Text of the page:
Lawmakers call upon FDA to approve Plan B

A bipartisan group of 62 U.S. lawmakers are calling on the new acting commissioner of the FDA to allow OTC sales of Barr Pharmaceuticals' Plan B (levonorgestrel).
Although the letter stops short of accusing the FDA of allowing politics to interfere with a ruling on OTC status for emergency contraceptive, it chides officials for ignoring evidence.
"We believe this new delay does not truly reflect valid scientific or regulatory concerns," the lawmakers, including six Republicans and one Independent, wrote in a letter dated Oct. 7. "By further delaying the FDA's decision to expand access to EC (emergency contraception), you are seriously hindering efforts to reduce abortions across the U.S.," lawmakers wrote. The letter also called on acting FDA commissioner Andrew von Eschenbach to approve Plan B "without further delay."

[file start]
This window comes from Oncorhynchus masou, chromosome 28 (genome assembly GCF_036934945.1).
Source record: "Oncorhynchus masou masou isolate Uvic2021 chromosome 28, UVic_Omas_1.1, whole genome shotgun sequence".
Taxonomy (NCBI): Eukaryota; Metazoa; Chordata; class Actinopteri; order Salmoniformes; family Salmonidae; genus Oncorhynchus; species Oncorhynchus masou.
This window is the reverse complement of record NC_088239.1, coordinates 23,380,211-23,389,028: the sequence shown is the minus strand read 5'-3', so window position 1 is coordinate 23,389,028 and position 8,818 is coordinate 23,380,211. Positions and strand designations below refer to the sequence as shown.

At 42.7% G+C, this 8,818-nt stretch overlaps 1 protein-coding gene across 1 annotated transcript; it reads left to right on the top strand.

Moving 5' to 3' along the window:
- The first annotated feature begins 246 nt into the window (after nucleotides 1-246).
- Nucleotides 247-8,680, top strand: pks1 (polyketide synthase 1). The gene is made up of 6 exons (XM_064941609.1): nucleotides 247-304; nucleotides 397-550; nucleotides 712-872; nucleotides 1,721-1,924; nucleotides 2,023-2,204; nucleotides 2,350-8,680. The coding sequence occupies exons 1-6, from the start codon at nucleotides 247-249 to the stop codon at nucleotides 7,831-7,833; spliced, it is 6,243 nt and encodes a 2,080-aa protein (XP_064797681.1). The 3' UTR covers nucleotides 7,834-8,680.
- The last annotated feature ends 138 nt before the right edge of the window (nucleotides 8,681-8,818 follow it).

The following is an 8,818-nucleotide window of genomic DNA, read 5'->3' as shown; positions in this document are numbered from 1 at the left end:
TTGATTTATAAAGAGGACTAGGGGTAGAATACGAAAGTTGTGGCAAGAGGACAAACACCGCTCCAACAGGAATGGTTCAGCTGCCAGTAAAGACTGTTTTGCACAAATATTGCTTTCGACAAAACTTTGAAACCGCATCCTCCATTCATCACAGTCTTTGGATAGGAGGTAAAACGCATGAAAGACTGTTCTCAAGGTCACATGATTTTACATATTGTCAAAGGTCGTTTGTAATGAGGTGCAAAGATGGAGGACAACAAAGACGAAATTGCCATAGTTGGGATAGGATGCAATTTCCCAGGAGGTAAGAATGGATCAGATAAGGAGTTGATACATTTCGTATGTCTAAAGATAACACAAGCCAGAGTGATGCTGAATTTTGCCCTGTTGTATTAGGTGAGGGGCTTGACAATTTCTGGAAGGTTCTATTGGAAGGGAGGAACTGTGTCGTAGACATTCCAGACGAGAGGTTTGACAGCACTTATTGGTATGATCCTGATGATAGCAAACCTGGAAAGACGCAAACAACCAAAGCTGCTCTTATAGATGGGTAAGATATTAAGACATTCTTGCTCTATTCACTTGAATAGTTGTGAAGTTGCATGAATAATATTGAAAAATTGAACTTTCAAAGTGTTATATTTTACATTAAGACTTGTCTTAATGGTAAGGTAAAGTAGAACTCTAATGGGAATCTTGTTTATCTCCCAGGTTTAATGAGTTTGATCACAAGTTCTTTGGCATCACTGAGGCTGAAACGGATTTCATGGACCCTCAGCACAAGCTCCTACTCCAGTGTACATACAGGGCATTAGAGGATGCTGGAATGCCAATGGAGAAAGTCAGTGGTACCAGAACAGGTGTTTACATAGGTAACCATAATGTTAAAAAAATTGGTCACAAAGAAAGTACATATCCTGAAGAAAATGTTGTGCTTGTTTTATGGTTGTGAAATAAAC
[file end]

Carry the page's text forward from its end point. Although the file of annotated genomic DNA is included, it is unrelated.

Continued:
Barr has sought OTC status for Plan B for more than two years.
An FDA advisory panel overwhelmingly supported non-prescription sales of the drug, but early last year the FDA rejected Barr's proposal citing concerns about use among girls under 16. Barr re-filed its bid, proposing OTC sales for only those over 16.
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